V.B. Storage and Retrieval of Laboratory Records

See Section X.

V.C. Referral Laboratories

The laboratory director is responsible for selecting referral laboratories. All referral laboratories must be CLIA ’88 certified for high complexity testing. It is the responsibility of the laboratory director to monitor the quality of testing received from all referral laboratories. The name and address of the laboratory performing the test must be available to the requestor if it does not appear on the report. The referring laboratory must report all test results from the referral lab without alterations that could affect clinical interpretation. The referring laboratory must retain a record of all reports from testing performed by a referral lab.61

V.D. Variability of Practice

Nongynecological cytology cases may be screened by a cytotechnologist prior to examination by a pathologist or cases may be sent directly to a pathologist after processing. Cell blocks can be prepared for processing in the cytology or histology departments, while the cytology staff usually prepares cytology slides. If two separate reports are issued on a case for cytological slides and a cell block, respectively, then the same pathologist should interpret the two samples or the reports at least should reference each other. Any diagnostic discrepancies between the two specimen preparation methods should be explained.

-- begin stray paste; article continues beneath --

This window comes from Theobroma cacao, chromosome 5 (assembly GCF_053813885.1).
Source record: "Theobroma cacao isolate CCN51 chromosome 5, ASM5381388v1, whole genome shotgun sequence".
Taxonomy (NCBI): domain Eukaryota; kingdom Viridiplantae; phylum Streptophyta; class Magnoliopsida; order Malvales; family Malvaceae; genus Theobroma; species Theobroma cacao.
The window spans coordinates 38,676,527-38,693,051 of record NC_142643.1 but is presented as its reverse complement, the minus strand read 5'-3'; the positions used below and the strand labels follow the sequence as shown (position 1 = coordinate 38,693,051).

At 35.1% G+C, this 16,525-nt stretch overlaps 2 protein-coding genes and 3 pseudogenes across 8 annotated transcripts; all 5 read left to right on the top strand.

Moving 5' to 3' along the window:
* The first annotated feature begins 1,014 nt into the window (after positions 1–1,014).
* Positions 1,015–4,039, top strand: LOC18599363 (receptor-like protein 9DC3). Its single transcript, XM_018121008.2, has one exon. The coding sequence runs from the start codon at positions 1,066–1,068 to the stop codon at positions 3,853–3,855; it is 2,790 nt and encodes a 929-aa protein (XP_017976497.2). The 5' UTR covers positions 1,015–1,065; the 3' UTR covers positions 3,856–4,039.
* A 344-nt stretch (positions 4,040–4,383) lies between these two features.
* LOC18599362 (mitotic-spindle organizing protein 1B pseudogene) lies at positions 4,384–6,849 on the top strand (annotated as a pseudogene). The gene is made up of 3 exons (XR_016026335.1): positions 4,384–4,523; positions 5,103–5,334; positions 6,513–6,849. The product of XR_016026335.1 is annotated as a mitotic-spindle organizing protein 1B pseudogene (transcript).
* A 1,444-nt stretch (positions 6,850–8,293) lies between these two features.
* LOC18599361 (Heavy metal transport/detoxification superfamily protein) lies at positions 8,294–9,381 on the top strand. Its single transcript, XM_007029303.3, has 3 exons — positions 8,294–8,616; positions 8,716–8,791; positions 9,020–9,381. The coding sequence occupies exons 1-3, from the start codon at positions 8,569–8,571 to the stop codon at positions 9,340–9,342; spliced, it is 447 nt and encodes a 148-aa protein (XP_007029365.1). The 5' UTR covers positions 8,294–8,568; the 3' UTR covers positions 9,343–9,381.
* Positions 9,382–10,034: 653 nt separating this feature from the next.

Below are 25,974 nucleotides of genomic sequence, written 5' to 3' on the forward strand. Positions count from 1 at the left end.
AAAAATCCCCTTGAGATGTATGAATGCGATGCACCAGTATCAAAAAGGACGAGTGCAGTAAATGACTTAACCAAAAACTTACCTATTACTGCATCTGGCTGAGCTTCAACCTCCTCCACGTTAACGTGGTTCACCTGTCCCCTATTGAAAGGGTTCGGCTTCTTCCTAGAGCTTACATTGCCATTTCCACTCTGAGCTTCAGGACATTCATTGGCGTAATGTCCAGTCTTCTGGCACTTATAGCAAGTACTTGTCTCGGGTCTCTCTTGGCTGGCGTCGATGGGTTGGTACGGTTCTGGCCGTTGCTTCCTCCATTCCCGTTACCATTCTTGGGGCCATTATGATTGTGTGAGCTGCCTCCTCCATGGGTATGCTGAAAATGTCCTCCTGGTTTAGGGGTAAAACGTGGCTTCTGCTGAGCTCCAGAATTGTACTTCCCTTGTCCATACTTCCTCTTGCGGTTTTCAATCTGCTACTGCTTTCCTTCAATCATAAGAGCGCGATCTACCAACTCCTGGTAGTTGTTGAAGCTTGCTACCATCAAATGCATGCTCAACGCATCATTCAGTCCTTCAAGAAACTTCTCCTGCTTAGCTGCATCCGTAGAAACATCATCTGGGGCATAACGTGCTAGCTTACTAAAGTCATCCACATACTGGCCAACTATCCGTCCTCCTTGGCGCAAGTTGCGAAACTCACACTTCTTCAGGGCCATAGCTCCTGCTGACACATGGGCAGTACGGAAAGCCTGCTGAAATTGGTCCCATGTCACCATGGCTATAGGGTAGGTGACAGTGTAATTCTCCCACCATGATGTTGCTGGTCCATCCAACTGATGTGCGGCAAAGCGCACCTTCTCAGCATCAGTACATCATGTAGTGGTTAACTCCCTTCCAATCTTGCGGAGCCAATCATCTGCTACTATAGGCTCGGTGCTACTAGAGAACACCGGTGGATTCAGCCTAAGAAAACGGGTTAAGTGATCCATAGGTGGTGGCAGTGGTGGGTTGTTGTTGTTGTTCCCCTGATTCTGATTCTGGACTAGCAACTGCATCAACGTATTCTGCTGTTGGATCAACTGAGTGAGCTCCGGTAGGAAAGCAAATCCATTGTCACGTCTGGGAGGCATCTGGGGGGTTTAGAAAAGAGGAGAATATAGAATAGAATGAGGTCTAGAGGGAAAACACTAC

The descriptive nomenclature used to report nongynecological cytology results varies. Laboratories can assign categorical terminology for use within an individual laboratory. Information regarding the adequacy of the sample should be conveyed to the clinician in the report. Some laboratories call clinicians with the results of all malignant cases; however, this is not required. In some laboratories, certain diagnoses require an additional pathologist review prior to releasing the report. Laboratories may document this additional review in the report or keep internal documentation only. For multiple reviews and consultations, refer to Section VI.

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Bibliography/References

6     College of American Pathologists. Commission on Laboratory Accreditation Inspection Checklist 2002 edition, Northfield, Illinois.

56     Clinical Laboratory Improvement Amendments of 1988; Final Rule.  Federal Register.  Jan. 24, 2003; Vol. 68: 493.1291(c).

57     Clinical Laboratory Improvement Amendments of 1988; Final Rule.  Federal Register.  Jan. 24, 2003; Vol. 68: 493.1291(f).

58     Clinical Laboratory Improvement Amendments of 1988; Final Rule.  Federal Register.  Jan. 24, 2003; Vol. 68: 493.1283(a)(3).

59     Clinical Laboratory Improvement Amendments of 1988; Final Rule.  Federal Register.  Jan. 24, 2003; Vol. 68: 493.1291(g).

60     DeMay RM: The Art & Science of Cytopathology. Volume 2, Aspiration Cytology.  Chapter 21: Lung.  ASCP Press, Chicago, 1996.

61     Clinical Laboratory Improvement Amendments of 1988; Final Rule. Federal Register. Jan. 24, 2003; Vol. 68: 493.1291(i)(1)(2)(3)